8 Reasons You Should Divorce Your PEO

There are costs and benefits to working with a PEO, and it’s up to you to decide if and when those costs outweigh the benefits and it’s time to cut ties.
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Here’s the lowdown. There are some benefits to outsourcing your HR to a PEO (professional employer organization), and there are some costs. Those potential gains come at the expense of some benefits you enjoy by running your own HR.

Here’s a brief overview of those costs and benefits.

Cost (up to $150 per employee per month)Discounted employee benefits
Few options for benefitsEnsured legal compliance
Less control over HRLiability sharing
Less transparency in HR Saved time
Loss of employer tax benefits
Slow help
Lack of visibility
Employee experience

Let’s dive into the pros and cons of a PEO and whether or not you should leave.

What is a PEO

As mentioned, a PEO is a professional employer organization. They basically let you outsource the employee management side of your business. 

Pros of a PEO

First, let’s give a nod to what a good PEO can bring to the table.

Discounted employee benefits: PEOs can offer good group rates for employee benefits because they “employ” thousands of people from many organizations.

Ensured legal compliance: With a PEO, you don’t have to worry about legal compliance in the HR department. They’ll take care of that for you.

Liability sharing: Because of your co-employer relationship, the PEO will take some legal liability should any employee issues arise.

Saved time: If you outsource your HR, then you don’t have to spend time or focus on HR.

Access to experts: PEOs employ a bunch of HR experts to run HR for all their customers. If any questions come up, you can ask them.

Keep in mind that not all of these benefits are mutually exclusive to PEOs. You can find good rates on benefits, stay legally compliant, save time, and enjoy expert assistance from other sources too. A PEO is just one option.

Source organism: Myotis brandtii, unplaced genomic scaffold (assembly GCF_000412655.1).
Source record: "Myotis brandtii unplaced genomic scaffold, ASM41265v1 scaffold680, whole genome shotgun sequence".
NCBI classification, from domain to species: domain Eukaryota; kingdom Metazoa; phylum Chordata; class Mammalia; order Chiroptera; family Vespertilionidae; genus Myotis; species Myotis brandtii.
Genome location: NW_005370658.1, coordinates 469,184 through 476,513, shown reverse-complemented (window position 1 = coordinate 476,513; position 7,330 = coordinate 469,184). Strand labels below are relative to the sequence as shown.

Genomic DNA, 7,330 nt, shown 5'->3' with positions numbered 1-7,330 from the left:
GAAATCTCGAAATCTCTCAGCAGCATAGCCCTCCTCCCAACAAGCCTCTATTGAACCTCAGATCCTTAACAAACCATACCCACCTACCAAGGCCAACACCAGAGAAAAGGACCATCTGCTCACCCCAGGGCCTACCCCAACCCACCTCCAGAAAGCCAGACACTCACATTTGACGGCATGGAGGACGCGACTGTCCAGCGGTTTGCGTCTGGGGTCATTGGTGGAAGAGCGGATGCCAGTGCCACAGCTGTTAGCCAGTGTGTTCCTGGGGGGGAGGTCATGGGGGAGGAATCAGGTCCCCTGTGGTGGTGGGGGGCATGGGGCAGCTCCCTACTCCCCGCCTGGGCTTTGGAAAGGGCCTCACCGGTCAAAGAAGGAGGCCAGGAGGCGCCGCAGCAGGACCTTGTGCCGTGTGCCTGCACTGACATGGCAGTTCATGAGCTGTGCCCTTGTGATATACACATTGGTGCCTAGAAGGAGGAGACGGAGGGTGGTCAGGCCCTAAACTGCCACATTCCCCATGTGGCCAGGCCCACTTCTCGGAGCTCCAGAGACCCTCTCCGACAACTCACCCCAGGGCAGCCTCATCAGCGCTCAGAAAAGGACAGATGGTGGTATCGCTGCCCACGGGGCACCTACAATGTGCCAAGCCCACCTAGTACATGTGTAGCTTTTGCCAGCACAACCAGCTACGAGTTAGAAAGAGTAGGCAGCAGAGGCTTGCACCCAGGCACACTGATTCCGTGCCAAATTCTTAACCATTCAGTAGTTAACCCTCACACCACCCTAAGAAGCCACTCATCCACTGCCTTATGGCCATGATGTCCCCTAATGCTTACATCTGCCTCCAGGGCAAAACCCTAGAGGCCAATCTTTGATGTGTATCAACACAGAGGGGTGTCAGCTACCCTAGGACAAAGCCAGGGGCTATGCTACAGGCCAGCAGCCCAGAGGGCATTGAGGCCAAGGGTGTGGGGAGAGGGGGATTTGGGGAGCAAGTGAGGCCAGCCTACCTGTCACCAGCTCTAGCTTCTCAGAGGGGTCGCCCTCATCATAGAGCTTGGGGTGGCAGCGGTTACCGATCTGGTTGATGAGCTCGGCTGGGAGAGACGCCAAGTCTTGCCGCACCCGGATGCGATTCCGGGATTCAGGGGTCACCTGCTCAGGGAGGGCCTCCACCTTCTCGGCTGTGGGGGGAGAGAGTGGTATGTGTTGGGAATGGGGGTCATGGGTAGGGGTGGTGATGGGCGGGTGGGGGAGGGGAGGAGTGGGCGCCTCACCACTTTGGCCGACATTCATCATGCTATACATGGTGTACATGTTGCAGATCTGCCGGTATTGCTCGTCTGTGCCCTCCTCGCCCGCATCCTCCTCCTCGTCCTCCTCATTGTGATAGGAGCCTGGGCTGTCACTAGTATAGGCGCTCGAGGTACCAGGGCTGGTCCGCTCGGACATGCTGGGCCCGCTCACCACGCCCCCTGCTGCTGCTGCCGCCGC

Cons of a PEO

As with every decision, there’s an opportunity cost in adopting a PEO. Here are some of the primary drawbacks to running your HR through a PEO.

1. $$$$$

PEOs are expensive and could easily cost your company four times as much as a good HR software solution. 

PEOs are typically priced on a per-employee-per-month (PEPM) or percent of payroll model.

"PEOs are expensive and could easily cost your company four times as much as a good HR software solution."

With some PEOs you could end up paying a hefty initial implementation fee, 1 – 15% of employee payroll each month or $100 PEPM, and a variety of service or administrative fees.

That will cost you a multiple of what you would pay for a good HR software. Many small companies prefer to have an operations person take on HR responsibilities with the help of technology.

2. Few options for benefits:

As mentioned earlier, PEOs can get you good deals on employee benefits because they employ so many people. The downside to this is that if you like a particular benefit provider that the PEO doesn’t do business with, you’re out of luck.

This will be more clear as we continue, but when you hire a PEO, you gain simplicity at the cost of autonomy and some control. If you’re a leader that values complete autonomy and total control over your organization, then a PEO is probably not for you.

"When you hire a PEO, you gain simplicity at the cost of autonomy and some control."

3. Less control over HR

If you want the PEO to ensure legal compliance, you have to follow their rules. This means that you can’t make some HR decisions autonomously.